Girls’ lacrosse proud of season

Malia MacDonald, during a lacrosse game.Photo:

For the first time since 2012, the Amherst girls’ lacrosse team went to playoffs. Confidently winning a game 20-4 against Pope Francis secured the girls a playoff seed in the MIAA D1 western central bracket.

After losing their final game of the 2017 season the girls vowed to come back stronger and become a better team. “All the players worked well together and we only had one senior graduate last year,” varsity goalkeeper Cleo Hien said.

The girls’ team was able to turn around their record from a 5-12 record last year to a 10-5 record, so far.

Hien is proud of the accomplishments they have achieved. “[I’m] pretty proud. I remember in middle school on the JV team, we won maybe one game; it was pretty sad but now it’s good and all the seniors are very happy,” Hien said.

Starting forward Captain Malia MacDonald is and has been the star of the team for the past record-breaking three years; she scored 100 goals in just 57 games.

But this year she is averaging just over three goals per game, amounting to a fourth of her team’s goals per game.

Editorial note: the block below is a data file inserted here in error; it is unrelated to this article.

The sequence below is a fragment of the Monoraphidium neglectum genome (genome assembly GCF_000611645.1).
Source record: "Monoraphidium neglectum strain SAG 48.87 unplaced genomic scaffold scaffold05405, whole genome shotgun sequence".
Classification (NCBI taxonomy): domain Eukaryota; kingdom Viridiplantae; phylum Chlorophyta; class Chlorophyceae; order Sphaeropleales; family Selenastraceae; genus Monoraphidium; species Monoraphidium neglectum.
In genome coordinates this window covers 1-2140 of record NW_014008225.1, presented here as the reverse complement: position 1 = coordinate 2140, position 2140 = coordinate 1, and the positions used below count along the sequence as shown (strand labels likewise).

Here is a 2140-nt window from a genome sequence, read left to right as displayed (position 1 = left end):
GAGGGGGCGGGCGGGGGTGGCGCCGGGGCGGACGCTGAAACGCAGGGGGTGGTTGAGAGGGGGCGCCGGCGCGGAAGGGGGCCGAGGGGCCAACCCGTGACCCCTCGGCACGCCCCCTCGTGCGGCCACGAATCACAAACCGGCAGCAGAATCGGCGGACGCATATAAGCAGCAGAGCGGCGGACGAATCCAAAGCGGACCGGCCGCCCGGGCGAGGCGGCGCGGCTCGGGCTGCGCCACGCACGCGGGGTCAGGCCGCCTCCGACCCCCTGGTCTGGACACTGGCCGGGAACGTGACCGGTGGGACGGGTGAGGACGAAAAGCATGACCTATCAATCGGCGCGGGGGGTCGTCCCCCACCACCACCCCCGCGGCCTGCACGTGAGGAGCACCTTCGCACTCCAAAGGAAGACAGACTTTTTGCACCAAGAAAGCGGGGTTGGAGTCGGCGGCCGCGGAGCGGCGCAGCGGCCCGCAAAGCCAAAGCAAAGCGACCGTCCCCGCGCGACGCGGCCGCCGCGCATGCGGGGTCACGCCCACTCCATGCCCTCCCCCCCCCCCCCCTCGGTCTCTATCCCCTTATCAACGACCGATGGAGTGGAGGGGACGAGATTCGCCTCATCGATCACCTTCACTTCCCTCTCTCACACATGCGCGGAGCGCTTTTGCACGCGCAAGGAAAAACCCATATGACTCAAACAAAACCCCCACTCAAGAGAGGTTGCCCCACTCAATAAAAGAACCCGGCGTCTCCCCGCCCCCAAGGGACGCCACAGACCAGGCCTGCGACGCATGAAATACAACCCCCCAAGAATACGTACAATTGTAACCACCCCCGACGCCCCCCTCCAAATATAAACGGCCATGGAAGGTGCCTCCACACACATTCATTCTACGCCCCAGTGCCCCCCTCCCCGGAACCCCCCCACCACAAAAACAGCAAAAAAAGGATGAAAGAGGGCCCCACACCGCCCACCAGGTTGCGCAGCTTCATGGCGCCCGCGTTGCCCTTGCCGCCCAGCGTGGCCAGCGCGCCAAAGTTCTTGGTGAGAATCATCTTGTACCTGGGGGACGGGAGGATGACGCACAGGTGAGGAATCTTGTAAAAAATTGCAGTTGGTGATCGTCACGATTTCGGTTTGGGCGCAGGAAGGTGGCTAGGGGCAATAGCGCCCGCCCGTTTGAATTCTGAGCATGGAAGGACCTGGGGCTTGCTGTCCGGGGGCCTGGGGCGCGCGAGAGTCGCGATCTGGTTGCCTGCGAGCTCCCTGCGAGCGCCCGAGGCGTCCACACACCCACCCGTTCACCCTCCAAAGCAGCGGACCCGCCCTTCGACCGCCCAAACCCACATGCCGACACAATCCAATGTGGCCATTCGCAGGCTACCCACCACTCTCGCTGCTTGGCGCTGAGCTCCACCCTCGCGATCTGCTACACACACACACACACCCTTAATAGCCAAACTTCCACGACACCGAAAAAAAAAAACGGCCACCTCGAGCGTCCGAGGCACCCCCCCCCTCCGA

Second year varsity starter Hien is having a breakout season, too, averaging 8.5 saves per game and amassing a total of 132 saves. She broke her record from last year of 120 saves by 12 saves in two fewer games. She credits her team’s success to the girls’ ability to work well together and her coaches’ devotion.

“Our coaches gave us harder plays this season,” said Hien.

Hien said she wishes more people attended their games; she guessed a maximum of 20 people come to their home games and that because they are girls, fewer people come overall. “Mostly family [come], but on senior night a bunch of people came,” Hien said.

MacDonald attributed the lack of fans to the fact that in the past they have not won many games. “[In the past], we haven’t had a winning record, where it makes it fun to go. We lost a lot of games,” MacDonald said.

For these girls, making playoffs was a massive accomplishment. “It’s a lot of pressure; people want you to continue on,” she said.